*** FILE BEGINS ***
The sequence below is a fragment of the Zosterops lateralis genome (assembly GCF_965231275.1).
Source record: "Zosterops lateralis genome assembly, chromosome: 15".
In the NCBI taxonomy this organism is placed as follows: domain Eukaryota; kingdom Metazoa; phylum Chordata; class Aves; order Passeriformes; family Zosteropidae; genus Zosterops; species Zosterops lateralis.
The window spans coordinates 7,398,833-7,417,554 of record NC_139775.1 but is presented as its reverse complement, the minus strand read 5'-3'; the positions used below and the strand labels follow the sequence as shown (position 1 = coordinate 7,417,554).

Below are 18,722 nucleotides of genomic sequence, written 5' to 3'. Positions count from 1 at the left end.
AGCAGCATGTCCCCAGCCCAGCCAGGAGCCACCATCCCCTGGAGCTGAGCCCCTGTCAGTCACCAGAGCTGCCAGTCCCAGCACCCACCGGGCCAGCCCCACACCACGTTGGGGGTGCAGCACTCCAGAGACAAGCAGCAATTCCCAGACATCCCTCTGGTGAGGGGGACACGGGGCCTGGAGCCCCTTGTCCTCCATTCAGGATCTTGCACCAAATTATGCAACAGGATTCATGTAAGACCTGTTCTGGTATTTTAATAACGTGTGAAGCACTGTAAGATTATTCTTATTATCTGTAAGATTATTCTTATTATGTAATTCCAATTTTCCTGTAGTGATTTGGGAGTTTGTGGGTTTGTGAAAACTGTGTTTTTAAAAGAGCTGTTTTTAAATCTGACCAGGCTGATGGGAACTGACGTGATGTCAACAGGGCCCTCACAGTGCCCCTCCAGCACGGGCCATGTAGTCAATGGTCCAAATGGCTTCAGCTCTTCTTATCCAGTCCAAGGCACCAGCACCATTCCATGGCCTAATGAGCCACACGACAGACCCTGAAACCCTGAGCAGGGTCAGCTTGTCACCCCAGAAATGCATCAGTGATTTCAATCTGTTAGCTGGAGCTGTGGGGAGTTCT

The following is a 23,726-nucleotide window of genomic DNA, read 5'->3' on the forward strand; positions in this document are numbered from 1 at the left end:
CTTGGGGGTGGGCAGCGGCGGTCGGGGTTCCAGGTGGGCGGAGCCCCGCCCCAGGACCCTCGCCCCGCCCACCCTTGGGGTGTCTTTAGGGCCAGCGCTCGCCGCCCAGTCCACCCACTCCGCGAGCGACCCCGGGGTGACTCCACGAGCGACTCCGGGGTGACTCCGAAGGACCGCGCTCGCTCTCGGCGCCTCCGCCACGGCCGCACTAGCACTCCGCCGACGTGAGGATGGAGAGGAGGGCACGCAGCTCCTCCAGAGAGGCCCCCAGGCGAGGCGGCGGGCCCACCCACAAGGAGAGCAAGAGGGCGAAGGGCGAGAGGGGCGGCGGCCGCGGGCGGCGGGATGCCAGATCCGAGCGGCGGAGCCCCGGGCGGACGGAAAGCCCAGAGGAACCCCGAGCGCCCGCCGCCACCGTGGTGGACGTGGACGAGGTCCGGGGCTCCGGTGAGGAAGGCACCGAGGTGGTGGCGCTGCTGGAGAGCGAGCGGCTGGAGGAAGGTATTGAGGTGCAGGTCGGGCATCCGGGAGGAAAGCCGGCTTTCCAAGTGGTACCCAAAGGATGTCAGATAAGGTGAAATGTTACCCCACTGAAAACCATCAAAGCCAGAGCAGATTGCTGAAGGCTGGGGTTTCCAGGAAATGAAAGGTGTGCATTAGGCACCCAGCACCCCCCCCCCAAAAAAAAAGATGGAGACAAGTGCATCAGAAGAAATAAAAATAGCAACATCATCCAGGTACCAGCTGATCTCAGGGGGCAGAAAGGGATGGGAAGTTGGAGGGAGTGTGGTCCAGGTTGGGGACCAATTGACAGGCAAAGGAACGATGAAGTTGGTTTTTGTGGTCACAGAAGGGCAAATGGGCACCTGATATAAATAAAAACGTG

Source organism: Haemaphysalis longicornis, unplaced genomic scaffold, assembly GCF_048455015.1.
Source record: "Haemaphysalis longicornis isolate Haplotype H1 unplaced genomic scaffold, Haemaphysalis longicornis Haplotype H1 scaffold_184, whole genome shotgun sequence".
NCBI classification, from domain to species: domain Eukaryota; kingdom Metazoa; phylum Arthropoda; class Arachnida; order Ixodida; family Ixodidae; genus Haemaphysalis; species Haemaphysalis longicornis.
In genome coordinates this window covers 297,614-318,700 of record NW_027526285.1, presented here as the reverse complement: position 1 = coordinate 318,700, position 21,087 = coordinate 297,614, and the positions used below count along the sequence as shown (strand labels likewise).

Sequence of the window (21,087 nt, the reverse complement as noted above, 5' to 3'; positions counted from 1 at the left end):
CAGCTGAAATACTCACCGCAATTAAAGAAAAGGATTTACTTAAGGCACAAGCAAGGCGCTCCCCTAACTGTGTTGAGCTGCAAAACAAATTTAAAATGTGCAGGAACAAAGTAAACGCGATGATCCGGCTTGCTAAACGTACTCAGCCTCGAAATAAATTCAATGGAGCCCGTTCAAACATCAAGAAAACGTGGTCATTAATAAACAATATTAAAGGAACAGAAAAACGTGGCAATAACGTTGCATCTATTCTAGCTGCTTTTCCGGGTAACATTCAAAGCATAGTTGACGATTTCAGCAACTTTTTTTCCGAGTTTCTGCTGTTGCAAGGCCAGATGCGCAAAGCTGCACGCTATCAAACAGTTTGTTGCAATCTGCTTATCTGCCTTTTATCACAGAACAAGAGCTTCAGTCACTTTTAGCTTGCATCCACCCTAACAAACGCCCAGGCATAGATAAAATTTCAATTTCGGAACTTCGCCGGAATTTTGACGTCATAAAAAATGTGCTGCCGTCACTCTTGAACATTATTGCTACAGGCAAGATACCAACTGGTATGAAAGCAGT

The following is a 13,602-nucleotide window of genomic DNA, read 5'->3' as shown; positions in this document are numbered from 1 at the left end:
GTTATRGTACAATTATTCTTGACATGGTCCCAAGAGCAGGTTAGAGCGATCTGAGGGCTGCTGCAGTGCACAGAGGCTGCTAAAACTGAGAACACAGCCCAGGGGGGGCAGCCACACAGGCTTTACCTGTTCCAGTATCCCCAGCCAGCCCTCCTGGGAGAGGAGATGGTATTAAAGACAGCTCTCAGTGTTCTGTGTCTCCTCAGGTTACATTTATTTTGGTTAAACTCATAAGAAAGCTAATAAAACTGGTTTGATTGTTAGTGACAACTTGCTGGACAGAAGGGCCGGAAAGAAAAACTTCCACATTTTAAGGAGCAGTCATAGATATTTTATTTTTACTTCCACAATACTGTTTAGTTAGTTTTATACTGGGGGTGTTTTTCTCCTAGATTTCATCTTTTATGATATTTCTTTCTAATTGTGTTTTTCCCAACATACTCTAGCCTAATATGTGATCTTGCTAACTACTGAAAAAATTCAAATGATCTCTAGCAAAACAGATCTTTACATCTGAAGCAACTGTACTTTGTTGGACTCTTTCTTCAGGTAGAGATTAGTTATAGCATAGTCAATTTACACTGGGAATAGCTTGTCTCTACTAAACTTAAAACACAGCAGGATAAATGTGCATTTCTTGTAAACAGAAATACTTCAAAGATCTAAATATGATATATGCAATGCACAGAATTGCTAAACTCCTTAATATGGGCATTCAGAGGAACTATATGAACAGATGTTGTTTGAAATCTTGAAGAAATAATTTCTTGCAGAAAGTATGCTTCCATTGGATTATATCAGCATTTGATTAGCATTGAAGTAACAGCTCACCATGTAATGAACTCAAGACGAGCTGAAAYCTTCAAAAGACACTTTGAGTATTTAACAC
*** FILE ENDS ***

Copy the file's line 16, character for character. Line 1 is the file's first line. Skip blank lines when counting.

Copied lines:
GTTATRGTACAATTATTCTTGACATGGTCCCAAGAGCAGGTTAGAGCGATCTGAGGGCTGCTGCAGTGCACAGAGGCTGCTAAAACTGAGAACACAGCCCAGGGGGGGCAGCCACACAGGCTTTACCTGTTCCAGTATCCCCAGCCAGCCCTCCTGGGAGAGGAGATGGTATTAAAGACAGCTCTCAGTGTTCTGTGTCTCCTCAGGTTACATTTATTTTGGTTAAACTCATAAGAAAGCTAATAAAACTGGTTTGATTGTTAGTGACAACTTGCTGGACAGAAGGGCCGGAAAGAAAAACTTCCACATTTTAAGGAGCAGTCATAGATATTTTATTTTTACTTCCACAATACTGTTTAGTTAGTTTTATACTGGGGGTGTTTTTCTCCTAGATTTCATCTTTTATGATATTTCTTTCTAATTGTGTTTTTCCCAACATACTCTAGCCTAATATGTGATCTTGCTAACTACTGAAAAAATTCAAATGATCTCTAGCAAAACAGATCTTTACATCTGAAGCAACTGTACTTTGTTGGACTCTTTCTTCAGGTAGAGATTAGTTATAGCATAGTCAATTTACACTGGGAATAGCTTGTCTCTACTAAACTTAAAACACAGCAGGATAAATGTGCATTTCTTGTAAACAGAAATACTTCAAAGATCTAAATATGATATATGCAATGCACAGAATTGCTAAACTCCTTAATATGGGCATTCAGAGGAACTATATGAACAGATGTTGTTTGAAATCTTGAAGAAATAATTTCTTGCAGAAAGTATGCTTCCATTGGATTATATCAGCATTTGATTAGCATTGAAGTAACAGCTCACCATGTAATGAACTCAAGACGAGCTGAAAYCTTCAAAAGACACTTTGAGTATTTAACAC